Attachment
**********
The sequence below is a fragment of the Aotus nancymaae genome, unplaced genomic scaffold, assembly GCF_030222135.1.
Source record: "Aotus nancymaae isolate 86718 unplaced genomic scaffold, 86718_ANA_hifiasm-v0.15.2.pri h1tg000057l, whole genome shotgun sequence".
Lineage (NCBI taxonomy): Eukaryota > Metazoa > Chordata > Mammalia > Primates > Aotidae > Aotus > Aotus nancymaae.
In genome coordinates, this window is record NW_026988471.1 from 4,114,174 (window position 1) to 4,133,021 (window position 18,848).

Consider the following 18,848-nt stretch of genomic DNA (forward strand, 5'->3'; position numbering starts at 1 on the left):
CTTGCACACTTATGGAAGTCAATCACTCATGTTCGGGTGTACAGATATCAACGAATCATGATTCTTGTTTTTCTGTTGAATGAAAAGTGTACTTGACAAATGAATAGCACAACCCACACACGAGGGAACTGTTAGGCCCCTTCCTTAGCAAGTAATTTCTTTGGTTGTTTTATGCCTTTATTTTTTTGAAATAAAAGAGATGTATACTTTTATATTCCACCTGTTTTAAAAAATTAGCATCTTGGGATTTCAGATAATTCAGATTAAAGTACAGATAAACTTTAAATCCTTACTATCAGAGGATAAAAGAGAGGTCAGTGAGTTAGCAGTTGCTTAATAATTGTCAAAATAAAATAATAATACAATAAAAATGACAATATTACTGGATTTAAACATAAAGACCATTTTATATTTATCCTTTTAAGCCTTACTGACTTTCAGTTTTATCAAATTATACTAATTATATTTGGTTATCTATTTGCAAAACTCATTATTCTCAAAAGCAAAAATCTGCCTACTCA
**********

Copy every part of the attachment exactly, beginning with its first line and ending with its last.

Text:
The sequence below is a fragment of the Aotus nancymaae genome, unplaced genomic scaffold, assembly GCF_030222135.1.
Source record: "Aotus nancymaae isolate 86718 unplaced genomic scaffold, 86718_ANA_hifiasm-v0.15.2.pri h1tg000057l, whole genome shotgun sequence".
Lineage (NCBI taxonomy): Eukaryota > Metazoa > Chordata > Mammalia > Primates > Aotidae > Aotus > Aotus nancymaae.
In genome coordinates, this window is record NW_026988471.1 from 4,114,174 (window position 1) to 4,133,021 (window position 18,848).

Consider the following 18,848-nt stretch of genomic DNA (forward strand, 5'->3'; position numbering starts at 1 on the left):
CTTGCACACTTATGGAAGTCAATCACTCATGTTCGGGTGTACAGATATCAACGAATCATGATTCTTGTTTTTCTGTTGAATGAAAAGTGTACTTGACAAATGAATAGCACAACCCACACACGAGGGAACTGTTAGGCCCCTTCCTTAGCAAGTAATTTCTTTGGTTGTTTTATGCCTTTATTTTTTTGAAATAAAAGAGATGTATACTTTTATATTCCACCTGTTTTAAAAAATTAGCATCTTGGGATTTCAGATAATTCAGATTAAAGTACAGATAAACTTTAAATCCTTACTATCAGAGGATAAAAGAGAGGTCAGTGAGTTAGCAGTTGCTTAATAATTGTCAAAATAAAATAATAATACAATAAAAATGACAATATTACTGGATTTAAACATAAAGACCATTTTATATTTATCCTTTTAAGCCTTACTGACTTTCAGTTTTATCAAATTATACTAATTATATTTGGTTATCTATTTGCAAAACTCATTATTCTCAAAAGCAAAAATCTGCCTACTCA